Fruit fly study helps better understand diseases
Many compare the brains of chimpanzees and humans. Zoology professor Bing Zhang, along with a team of researchers and students, uses flies.
The research was first instigated by Rudolf Bolm, a colleague of Zhang’s, who approached Zhang with the idea. The study looks at the development and function of synapses in the brain, particularly of that in fruit flies, because they share many of their genes with humans.
“They respond to alcohol the same way we respond,” Zhang said. “They respond to cocaine the same way we respond. They process a lot of the basic information in a similar way that we process it.”
Using the system Zhang developed, flies can be used to study diseases such as Alzheimer’s or amyotrophic lateral sclerosis (Lou Gehrig’s disease) in humans. The studies done on the flies can help researchers get a better understanding of how these diseases work, according to Zhang.
For example, with Lou Gehrig’s disease the mind works completely fine, but the motor system does not function properly. The new method allows for a more precise manipulation of small groups of cells, which could help researchers better understand the disease and its causes.
The fundamental focuses of the study are to gain a basic understanding of brain structure and function, and also to look at the clinical implications that the research has.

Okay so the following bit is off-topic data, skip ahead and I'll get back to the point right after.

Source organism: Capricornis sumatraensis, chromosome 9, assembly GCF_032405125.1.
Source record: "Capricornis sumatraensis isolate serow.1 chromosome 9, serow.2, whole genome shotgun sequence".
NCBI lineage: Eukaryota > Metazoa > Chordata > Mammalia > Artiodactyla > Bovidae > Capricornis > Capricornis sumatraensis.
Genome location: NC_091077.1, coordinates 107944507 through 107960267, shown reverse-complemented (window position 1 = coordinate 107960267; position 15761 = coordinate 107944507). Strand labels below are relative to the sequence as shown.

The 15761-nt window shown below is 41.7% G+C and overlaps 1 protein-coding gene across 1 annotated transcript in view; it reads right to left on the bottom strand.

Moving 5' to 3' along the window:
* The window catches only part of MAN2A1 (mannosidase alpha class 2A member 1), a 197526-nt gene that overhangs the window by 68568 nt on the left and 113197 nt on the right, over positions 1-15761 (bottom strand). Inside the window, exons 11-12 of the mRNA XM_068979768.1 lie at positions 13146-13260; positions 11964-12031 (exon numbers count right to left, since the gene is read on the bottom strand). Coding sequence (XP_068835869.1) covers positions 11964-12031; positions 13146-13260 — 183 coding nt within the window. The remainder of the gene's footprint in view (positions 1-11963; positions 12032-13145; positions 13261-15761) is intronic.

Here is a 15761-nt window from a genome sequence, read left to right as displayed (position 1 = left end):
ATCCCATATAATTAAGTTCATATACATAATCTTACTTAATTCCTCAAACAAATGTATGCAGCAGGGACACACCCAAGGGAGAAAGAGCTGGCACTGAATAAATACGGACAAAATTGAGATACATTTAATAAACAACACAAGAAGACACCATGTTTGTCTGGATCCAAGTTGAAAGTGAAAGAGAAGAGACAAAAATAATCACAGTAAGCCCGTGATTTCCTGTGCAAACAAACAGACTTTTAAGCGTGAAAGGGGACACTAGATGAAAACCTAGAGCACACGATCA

The hands-on study helps students gain a more thorough understanding and deeper interest for the research.
Zoology senior John Tauber has been highly involved. He studied Fragile X syndrome, a disease which causes mental retardation.
Flies are used to research the cellular and molecular basis of the disorder, Tauber said.
“You learn the process of actually doing the science, not just reading about it in the textbook,” he said.
Zhang praised his students’ contributions to the study.
“I’ll be honest with you, we have the most amazing undergraduates on this campus,” Zhang said. “It is important to highlight the students’ work. They’re not reading books, they are creating new knowledge.”
Lindsey Goodnight, who graduated in 2009, had an extensive role in the study but had never taken genetics or neurobiology prior to beginning it.
“They assigned people to different steps in the lab,” she said. “I took two different kinds of flies and mated them in order to make different crosses.”
She recommends students take advantage of the research opportunities, because, “you learn in a different way in the lab.”
Zoology senior Braedon Collins works on behavioral analysis of the fruit flies. He said the lab helped him gain a better understanding of the material as well.
“It’s not until you try to apply what you’re learning and work it out yourself that you really grasp the material and it becomes knowledge,” Collins said in an e-mail.
Zoology professor John P. Masly, who started research as an undergraduate student and is now a colleague of Zhang, also encourages students to take advantage of the opportunity to be involved in innovative projects like this.
“Getting involved in research gives you hands-on experience and also immerses you in a scientific environment, “ he said. “Dr. Zhang’s discovery is, in some ways, going to revolutionize research in cellular dissection.”